Keywords:redox active ligands; arylazo ligands; lanthanide ions; photophysical properties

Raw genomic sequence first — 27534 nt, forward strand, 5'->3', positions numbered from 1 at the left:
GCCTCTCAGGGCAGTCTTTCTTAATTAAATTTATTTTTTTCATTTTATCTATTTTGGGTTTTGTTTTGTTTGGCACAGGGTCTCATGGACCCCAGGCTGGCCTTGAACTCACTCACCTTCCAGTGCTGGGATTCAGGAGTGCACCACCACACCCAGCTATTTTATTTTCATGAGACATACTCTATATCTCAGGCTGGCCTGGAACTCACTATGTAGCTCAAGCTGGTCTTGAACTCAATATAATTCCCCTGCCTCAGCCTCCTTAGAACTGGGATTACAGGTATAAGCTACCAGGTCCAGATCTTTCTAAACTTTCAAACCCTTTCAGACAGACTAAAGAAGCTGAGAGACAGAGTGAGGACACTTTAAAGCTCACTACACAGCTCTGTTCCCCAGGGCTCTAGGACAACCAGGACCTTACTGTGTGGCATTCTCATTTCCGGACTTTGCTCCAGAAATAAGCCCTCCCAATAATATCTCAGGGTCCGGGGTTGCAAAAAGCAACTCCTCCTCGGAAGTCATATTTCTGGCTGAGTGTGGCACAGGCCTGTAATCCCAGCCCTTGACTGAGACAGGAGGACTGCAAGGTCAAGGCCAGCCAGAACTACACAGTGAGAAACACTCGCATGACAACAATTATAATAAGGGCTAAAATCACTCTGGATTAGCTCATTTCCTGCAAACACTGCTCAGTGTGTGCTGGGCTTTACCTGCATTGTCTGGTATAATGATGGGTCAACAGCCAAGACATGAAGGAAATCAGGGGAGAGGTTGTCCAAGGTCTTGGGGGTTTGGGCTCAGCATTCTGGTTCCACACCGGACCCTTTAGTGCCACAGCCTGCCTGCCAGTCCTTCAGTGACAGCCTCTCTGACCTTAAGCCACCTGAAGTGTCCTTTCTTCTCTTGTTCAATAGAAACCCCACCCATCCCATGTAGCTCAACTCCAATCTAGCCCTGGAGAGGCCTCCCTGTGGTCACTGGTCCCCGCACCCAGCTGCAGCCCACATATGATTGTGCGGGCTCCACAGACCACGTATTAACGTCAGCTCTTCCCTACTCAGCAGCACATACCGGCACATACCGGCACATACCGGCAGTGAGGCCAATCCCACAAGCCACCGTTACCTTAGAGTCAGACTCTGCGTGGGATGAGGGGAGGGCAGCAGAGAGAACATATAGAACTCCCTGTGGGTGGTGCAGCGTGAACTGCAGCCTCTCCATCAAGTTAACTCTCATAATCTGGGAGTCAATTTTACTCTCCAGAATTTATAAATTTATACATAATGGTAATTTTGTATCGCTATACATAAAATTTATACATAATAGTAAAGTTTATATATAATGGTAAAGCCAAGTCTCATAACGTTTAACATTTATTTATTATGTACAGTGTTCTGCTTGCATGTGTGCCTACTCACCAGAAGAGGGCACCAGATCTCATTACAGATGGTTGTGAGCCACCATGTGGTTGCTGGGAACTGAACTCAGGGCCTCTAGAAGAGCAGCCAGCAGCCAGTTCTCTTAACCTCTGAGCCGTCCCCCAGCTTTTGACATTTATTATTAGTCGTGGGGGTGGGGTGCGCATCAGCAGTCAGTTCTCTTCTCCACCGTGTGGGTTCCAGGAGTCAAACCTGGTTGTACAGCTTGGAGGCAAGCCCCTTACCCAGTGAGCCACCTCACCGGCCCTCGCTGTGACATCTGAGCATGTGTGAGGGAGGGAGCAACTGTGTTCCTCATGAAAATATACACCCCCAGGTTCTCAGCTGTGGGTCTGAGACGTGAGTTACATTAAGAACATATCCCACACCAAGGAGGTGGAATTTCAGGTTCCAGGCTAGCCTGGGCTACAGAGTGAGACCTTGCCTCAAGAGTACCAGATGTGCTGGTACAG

Lanthanide ion complexes are of interest for the production of luminescent and magnetic materials, including as diagnostic agents in magnetic resonance imaging (MRI) [1,2,3], biosensors [4,5], and single molecule (or ion) magnets (SMMs and SIMs, respectively) [6,7]. The contracted nature of the 4fn valence orbitals of lanthanide ions results in little to no perturbation of the electronic structure within the lanthanide ion upon ligand binding. Very often, the observed luminescence in these complexes is the result of transitions within the energy level manifold of the lanthanide ion and this generally results in the characteristic sharp emission spectra observed for these complexes. Another result of the isolation of the f-orbitals from the ligand field is that lanthanide ion complexes often exhibit unique magnetic properties generally easy to interpret as free ion magnetism by consideration of the total angular momentum of the ion in the form of the free ion term symbol. Depending on the energy level structure and depopulation of higher lying J states, a temperature dependence of the magnetic moment is observed. Under the right set of conditions that include symmetry, coordination number, geometry and ligand field electrostatics, strong magnetoanisotropy is observed resulting in barriers to magnetization relaxation and the observation of single ion magnetism .